QuickBooks comes with loads of built-in reports that show what’s going on with your company finances. But a dozen report categories with several reports tucked in each category can make for a frustrating search, particularly if you’re new to both QuickBooks and business. The first challenge is knowing what type of report tells you what you need to know. For example, an income statement or profitability report tells you how much income you earned, but a cash flow statement tells you how much cold cash your company generated.
The second challenge is finding the report you want in QuickBooks. After you decide you want to analyze the profitability of the items you sell, do you look for the corresponding QuickBooks report in the Sales category, Inventory category, or Jobs, Time & Mileage? (If you guessed Jobs, Time & Mileage, despite that category’s project-oriented name, you’re right.)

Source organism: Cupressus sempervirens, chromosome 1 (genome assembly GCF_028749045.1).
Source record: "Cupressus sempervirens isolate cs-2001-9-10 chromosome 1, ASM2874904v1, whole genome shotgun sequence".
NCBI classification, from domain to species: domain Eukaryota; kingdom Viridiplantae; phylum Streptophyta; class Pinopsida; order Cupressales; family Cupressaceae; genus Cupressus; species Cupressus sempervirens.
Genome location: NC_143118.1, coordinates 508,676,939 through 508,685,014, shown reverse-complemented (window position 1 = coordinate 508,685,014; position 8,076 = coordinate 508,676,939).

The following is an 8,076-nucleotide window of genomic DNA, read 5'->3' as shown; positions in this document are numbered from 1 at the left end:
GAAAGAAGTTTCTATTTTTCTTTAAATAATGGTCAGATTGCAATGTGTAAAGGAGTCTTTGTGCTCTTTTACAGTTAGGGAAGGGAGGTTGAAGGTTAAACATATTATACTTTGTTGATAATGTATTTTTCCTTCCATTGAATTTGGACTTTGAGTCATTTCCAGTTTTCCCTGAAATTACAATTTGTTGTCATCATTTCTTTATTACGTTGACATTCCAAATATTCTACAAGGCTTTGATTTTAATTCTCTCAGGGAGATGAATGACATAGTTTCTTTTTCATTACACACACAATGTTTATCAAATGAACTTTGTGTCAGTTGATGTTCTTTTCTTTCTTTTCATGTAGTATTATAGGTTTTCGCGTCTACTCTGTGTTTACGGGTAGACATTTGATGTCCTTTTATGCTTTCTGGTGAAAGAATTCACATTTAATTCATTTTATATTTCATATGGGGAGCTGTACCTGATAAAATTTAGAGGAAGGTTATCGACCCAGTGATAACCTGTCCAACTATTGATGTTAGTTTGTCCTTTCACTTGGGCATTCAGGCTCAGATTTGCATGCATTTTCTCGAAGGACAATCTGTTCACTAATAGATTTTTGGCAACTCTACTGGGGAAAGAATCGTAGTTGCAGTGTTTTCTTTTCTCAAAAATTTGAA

In QuickBooks 2006, the Report Center is a handy way to find the reports you want. Flipping through a book can be even faster, which is why this chapter describes some of the more popular built-in reports, what they’re good for, and where you can find them.
A third challenge—for even the most knowledgeable QuickBooks aficionados—is that the built-in reports never seem to do exactly what you want. A date range is off, information that you don’t want shows up, or the data is grouped in ways that don’t make sense for your business. After using QuickBooks for a ...